Will Google+ bring relevance to social networking?

Google’s latest offering may finally bring relevance to social networking. Google+ Circles let people target content to subsets of their social graphs.  No more blurting out your weekend escapades to bosses or making friends’ eyes bleed with war-and-peace posts about dm_folder implementation?  Faaabulous!

Official Google Blog: Introducing the Google+ project: Real-life sharing, rethought for the web.

This isn’t just about hiding potentially embarrassing facts from prospective employers; it’s about targeting content to the audiences that are most likely to find it interesting. Current social media systems like Twitter and Facebook don’t get this. With Twitter in particular, I try to work around it by having a half dozen Twitter accounts. I restrict who I follow and what I post by account based on theme–personal, professional, gaming, etc. Hacks like this make for more work and are prone to mis-posts; it’s as discouraging to posting as wading through live-tweeted baseball games or diaper anecdotes are to reading.

Identity is also an issue as services like Facebook and LinkedIn expose our real-life names to the virtual world, something I experience more acutely because of this eponymously-named blog and professionally-oriented Twitter account.  I can’t prevent noise in my professional channel no matter how clever and diligent I am when less savvy friends and relatives can’t remember to use my personal non-eponymous identity for personal messages. Social search, realtime results, and consolidated logins will make this everybody’s problem in a few years.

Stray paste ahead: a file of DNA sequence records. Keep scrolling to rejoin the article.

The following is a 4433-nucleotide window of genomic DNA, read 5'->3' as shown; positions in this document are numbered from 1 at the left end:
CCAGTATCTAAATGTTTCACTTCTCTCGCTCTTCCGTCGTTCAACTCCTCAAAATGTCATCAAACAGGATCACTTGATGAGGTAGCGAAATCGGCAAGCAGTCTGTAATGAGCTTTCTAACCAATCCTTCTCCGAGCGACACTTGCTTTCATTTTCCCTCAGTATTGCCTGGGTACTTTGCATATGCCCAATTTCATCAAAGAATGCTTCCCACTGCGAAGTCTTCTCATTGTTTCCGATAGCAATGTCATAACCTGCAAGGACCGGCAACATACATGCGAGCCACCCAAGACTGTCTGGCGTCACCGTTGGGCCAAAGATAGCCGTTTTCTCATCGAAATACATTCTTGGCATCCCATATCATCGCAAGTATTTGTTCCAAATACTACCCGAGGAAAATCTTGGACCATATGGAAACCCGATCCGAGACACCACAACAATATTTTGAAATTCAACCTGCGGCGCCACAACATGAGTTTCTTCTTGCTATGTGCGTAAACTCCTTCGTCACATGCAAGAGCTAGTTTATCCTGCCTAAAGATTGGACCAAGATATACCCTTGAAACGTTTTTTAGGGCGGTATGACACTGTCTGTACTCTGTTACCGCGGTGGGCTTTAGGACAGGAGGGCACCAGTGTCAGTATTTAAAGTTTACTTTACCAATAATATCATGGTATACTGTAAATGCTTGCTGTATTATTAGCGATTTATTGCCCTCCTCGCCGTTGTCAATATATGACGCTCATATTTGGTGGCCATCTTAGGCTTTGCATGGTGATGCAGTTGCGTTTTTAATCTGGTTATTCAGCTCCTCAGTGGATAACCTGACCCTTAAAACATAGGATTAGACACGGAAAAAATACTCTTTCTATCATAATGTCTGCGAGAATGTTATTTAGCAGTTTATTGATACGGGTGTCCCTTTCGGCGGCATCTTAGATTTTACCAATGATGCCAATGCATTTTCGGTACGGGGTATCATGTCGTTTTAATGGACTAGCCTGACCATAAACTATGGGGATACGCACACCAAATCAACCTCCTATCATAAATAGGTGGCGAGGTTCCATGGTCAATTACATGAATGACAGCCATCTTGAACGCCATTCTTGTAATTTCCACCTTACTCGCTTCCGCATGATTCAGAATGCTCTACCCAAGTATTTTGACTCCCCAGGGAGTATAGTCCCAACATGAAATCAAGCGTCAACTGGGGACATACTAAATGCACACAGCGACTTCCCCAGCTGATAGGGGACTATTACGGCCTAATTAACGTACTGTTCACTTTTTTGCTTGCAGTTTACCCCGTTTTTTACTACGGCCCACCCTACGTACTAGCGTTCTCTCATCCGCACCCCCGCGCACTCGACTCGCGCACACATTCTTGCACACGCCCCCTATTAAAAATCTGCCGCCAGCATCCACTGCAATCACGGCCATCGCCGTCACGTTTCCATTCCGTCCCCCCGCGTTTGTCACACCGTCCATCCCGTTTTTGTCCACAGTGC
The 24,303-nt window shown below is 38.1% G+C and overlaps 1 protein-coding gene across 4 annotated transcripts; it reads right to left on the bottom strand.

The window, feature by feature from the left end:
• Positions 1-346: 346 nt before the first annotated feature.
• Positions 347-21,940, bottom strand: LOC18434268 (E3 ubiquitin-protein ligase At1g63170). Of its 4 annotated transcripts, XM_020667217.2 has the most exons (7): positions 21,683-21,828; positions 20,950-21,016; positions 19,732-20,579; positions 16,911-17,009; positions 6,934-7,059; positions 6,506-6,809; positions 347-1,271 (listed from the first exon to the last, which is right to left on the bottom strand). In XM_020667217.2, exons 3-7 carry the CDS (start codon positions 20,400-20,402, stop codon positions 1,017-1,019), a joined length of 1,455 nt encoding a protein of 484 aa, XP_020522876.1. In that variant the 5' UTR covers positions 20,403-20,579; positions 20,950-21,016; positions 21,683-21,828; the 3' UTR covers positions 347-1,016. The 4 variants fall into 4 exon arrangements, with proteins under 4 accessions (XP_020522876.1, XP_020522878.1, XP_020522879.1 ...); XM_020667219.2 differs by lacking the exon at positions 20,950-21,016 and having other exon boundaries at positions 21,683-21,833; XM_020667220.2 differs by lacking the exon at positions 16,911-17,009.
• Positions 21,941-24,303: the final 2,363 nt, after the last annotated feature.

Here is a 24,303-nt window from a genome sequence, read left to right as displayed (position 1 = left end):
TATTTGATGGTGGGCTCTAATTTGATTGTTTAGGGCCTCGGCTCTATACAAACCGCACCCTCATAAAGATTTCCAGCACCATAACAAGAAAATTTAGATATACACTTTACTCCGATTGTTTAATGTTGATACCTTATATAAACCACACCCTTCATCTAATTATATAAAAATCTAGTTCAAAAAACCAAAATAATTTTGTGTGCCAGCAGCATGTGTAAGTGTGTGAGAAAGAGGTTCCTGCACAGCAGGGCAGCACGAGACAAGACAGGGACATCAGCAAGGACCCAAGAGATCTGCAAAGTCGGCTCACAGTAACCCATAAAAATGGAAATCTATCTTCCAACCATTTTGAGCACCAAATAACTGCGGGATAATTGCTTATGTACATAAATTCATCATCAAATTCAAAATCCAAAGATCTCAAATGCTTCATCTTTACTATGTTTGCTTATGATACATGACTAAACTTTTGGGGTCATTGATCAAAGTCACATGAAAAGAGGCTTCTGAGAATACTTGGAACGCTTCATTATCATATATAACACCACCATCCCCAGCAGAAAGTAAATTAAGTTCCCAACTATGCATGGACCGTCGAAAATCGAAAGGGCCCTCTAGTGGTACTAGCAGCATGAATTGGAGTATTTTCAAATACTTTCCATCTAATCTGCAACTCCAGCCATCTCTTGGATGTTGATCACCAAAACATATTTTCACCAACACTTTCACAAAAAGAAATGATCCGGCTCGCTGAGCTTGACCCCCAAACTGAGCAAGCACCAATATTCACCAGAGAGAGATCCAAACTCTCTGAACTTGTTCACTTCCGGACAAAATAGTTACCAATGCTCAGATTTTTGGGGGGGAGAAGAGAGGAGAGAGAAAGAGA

Google’s social networking track record isn’t great; i.e., Orkut, Buzz, and Wave. It looks like Google+ doesn’t suffer from the lack of look-and-feel sophistication that may have hampered earlier efforts, and features like Circles address some of the fundamental design flaws in established products. However, the better product doesn’t always win, and Google will have to convince people to leave existing services. That’s a Catch 22 because the value of a network depends on its size, and it’s compounded because members of those networks don’t understand issues of identity, privacy, and relevance.

Call me cynical, but I think the odds are stacked against Google+. How many people realize the value of regular backups before losing everything to crashed disks or lost laptops? Those same people won’t realize why leaving Facebook for Google+ makes sense until they lose jobs or spouses for lack of caring. Please, Google, prove me wrong.

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